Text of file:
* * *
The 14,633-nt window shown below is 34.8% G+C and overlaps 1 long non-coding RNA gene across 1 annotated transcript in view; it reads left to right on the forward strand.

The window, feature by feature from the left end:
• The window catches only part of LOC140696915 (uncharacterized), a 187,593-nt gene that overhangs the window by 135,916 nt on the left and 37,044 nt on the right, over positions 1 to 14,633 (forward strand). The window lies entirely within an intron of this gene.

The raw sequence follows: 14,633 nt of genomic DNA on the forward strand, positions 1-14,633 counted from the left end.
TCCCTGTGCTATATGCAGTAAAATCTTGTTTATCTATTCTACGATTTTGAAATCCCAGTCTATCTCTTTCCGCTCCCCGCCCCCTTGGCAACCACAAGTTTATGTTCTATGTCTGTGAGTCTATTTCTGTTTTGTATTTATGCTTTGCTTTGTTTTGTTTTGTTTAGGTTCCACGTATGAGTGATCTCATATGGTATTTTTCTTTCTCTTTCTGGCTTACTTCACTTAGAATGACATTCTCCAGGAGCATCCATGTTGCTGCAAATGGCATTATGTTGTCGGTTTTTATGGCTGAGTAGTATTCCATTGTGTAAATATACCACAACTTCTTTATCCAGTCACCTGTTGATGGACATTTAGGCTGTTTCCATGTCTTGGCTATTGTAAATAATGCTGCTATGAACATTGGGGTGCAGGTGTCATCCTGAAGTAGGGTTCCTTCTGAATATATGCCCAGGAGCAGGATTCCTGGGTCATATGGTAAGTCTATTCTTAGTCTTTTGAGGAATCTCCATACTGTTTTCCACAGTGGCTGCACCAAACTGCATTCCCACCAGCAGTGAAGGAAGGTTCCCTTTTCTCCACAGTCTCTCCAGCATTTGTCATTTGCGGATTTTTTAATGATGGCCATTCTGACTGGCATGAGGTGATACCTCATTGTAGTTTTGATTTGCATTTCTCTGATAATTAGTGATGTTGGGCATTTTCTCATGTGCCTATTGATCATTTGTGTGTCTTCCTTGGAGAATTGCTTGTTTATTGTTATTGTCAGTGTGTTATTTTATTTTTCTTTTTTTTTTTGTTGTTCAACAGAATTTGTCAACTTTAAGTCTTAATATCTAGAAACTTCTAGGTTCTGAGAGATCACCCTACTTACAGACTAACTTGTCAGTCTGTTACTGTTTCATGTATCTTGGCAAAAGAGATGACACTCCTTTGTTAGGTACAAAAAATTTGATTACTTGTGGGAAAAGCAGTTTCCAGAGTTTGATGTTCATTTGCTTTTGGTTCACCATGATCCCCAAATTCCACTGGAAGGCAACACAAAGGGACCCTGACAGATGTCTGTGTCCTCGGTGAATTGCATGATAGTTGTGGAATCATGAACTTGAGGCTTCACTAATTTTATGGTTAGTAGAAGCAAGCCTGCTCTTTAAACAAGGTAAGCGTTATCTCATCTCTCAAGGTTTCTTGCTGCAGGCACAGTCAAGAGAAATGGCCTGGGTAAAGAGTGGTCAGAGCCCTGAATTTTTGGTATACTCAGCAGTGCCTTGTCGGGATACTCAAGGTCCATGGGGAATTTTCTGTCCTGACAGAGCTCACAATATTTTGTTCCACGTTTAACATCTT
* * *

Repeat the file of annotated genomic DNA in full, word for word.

The 14,633-nt window shown below is 34.8% G+C and overlaps 1 long non-coding RNA gene across 1 annotated transcript in view; it reads left to right on the forward strand.

The window, feature by feature from the left end:
• The window catches only part of LOC140696915 (uncharacterized), a 187,593-nt gene that overhangs the window by 135,916 nt on the left and 37,044 nt on the right, over positions 1 to 14,633 (forward strand). The window lies entirely within an intron of this gene.

The raw sequence follows: 14,633 nt of genomic DNA on the forward strand, positions 1-14,633 counted from the left end.
TCCCTGTGCTATATGCAGTAAAATCTTGTTTATCTATTCTACGATTTTGAAATCCCAGTCTATCTCTTTCCGCTCCCCGCCCCCTTGGCAACCACAAGTTTATGTTCTATGTCTGTGAGTCTATTTCTGTTTTGTATTTATGCTTTGCTTTGTTTTGTTTTGTTTAGGTTCCACGTATGAGTGATCTCATATGGTATTTTTCTTTCTCTTTCTGGCTTACTTCACTTAGAATGACATTCTCCAGGAGCATCCATGTTGCTGCAAATGGCATTATGTTGTCGGTTTTTATGGCTGAGTAGTATTCCATTGTGTAAATATACCACAACTTCTTTATCCAGTCACCTGTTGATGGACATTTAGGCTGTTTCCATGTCTTGGCTATTGTAAATAATGCTGCTATGAACATTGGGGTGCAGGTGTCATCCTGAAGTAGGGTTCCTTCTGAATATATGCCCAGGAGCAGGATTCCTGGGTCATATGGTAAGTCTATTCTTAGTCTTTTGAGGAATCTCCATACTGTTTTCCACAGTGGCTGCACCAAACTGCATTCCCACCAGCAGTGAAGGAAGGTTCCCTTTTCTCCACAGTCTCTCCAGCATTTGTCATTTGCGGATTTTTTAATGATGGCCATTCTGACTGGCATGAGGTGATACCTCATTGTAGTTTTGATTTGCATTTCTCTGATAATTAGTGATGTTGGGCATTTTCTCATGTGCCTATTGATCATTTGTGTGTCTTCCTTGGAGAATTGCTTGTTTATTGTTATTGTCAGTGTGTTATTTTATTTTTCTTTTTTTTTTTGTTGTTCAACAGAATTTGTCAACTTTAAGTCTTAATATCTAGAAACTTCTAGGTTCTGAGAGATCACCCTACTTACAGACTAACTTGTCAGTCTGTTACTGTTTCATGTATCTTGGCAAAAGAGATGACACTCCTTTGTTAGGTACAAAAAATTTGATTACTTGTGGGAAAAGCAGTTTCCAGAGTTTGATGTTCATTTGCTTTTGGTTCACCATGATCCCCAAATTCCACTGGAAGGCAACACAAAGGGACCCTGACAGATGTCTGTGTCCTCGGTGAATTGCATGATAGTTGTGGAATCATGAACTTGAGGCTTCACTAATTTTATGGTTAGTAGAAGCAAGCCTGCTCTTTAAACAAGGTAAGCGTTATCTCATCTCTCAAGGTTTCTTGCTGCAGGCACAGTCAAGAGAAATGGCCTGGGTAAAGAGTGGTCAGAGCCCTGAATTTTTGGTATACTCAGCAGTGCCTTGTCGGGATACTCAAGGTCCATGGGGAATTTTCTGTCCTGACAGAGCTCACAATATTTTGTTCCACGTTTAACATCTT